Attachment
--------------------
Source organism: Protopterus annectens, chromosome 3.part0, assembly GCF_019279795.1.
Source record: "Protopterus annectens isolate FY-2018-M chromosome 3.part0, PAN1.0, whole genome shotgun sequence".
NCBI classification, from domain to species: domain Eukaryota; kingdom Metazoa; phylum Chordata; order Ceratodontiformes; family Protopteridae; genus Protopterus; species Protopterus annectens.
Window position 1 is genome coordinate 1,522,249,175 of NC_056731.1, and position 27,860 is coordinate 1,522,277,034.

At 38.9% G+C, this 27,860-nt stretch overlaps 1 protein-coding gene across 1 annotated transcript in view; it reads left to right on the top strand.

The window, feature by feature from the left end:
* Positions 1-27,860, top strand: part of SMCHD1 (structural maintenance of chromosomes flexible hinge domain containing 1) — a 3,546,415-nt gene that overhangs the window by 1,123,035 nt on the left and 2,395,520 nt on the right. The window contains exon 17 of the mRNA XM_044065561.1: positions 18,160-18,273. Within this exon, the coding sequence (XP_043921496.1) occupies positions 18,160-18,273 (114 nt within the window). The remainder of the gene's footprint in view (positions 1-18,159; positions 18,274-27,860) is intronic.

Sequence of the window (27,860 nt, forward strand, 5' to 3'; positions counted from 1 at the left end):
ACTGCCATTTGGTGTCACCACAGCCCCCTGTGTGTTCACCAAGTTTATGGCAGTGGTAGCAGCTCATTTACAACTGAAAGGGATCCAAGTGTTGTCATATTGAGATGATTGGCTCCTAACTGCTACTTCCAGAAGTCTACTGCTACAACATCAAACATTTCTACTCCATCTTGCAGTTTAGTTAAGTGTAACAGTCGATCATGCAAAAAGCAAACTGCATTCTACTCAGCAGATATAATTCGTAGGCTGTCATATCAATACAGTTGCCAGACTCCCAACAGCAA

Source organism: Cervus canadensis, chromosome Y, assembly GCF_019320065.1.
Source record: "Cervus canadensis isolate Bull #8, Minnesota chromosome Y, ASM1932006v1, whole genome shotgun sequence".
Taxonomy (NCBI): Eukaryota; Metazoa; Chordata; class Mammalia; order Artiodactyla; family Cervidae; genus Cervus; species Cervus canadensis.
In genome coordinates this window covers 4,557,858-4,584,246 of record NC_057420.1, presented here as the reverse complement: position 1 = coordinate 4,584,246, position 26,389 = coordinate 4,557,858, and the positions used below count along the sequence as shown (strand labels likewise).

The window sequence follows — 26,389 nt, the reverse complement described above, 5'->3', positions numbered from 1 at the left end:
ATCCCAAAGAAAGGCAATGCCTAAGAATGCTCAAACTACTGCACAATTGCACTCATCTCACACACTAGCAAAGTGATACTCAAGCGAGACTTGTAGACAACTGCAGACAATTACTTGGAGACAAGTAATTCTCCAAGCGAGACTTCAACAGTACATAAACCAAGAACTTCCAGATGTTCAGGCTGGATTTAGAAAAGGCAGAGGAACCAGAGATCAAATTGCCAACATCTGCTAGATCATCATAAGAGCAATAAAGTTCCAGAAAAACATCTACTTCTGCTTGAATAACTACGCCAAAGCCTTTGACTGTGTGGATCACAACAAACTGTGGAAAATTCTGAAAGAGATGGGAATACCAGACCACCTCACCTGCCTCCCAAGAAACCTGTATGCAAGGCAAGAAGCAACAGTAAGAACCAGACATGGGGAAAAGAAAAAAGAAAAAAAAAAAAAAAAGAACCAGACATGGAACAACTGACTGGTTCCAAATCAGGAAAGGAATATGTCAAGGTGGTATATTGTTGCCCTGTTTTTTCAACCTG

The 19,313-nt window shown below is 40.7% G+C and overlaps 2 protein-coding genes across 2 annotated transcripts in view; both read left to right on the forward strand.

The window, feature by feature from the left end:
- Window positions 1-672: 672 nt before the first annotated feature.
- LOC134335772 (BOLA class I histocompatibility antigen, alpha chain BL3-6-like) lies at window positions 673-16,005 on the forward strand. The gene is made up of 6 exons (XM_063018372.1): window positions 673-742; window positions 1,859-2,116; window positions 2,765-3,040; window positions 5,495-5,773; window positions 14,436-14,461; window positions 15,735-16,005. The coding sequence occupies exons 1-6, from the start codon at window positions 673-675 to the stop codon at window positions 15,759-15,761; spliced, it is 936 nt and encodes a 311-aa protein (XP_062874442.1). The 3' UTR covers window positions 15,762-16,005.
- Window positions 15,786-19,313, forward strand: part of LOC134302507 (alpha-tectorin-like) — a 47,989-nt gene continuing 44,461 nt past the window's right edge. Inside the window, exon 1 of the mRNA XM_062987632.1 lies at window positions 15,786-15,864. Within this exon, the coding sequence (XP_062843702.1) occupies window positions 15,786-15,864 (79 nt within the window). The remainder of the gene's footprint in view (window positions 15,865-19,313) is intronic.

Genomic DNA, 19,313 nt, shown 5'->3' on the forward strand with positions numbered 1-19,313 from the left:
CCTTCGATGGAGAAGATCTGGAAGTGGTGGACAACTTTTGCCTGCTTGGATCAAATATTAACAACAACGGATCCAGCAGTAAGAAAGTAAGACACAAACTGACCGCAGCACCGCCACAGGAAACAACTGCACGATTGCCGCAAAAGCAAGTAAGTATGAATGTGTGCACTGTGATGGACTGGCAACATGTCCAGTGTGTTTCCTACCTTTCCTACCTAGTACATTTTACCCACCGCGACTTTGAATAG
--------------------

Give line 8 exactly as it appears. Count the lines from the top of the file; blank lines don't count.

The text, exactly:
Sequence of the window (27,860 nt, forward strand, 5' to 3'; positions counted from 1 at the left end):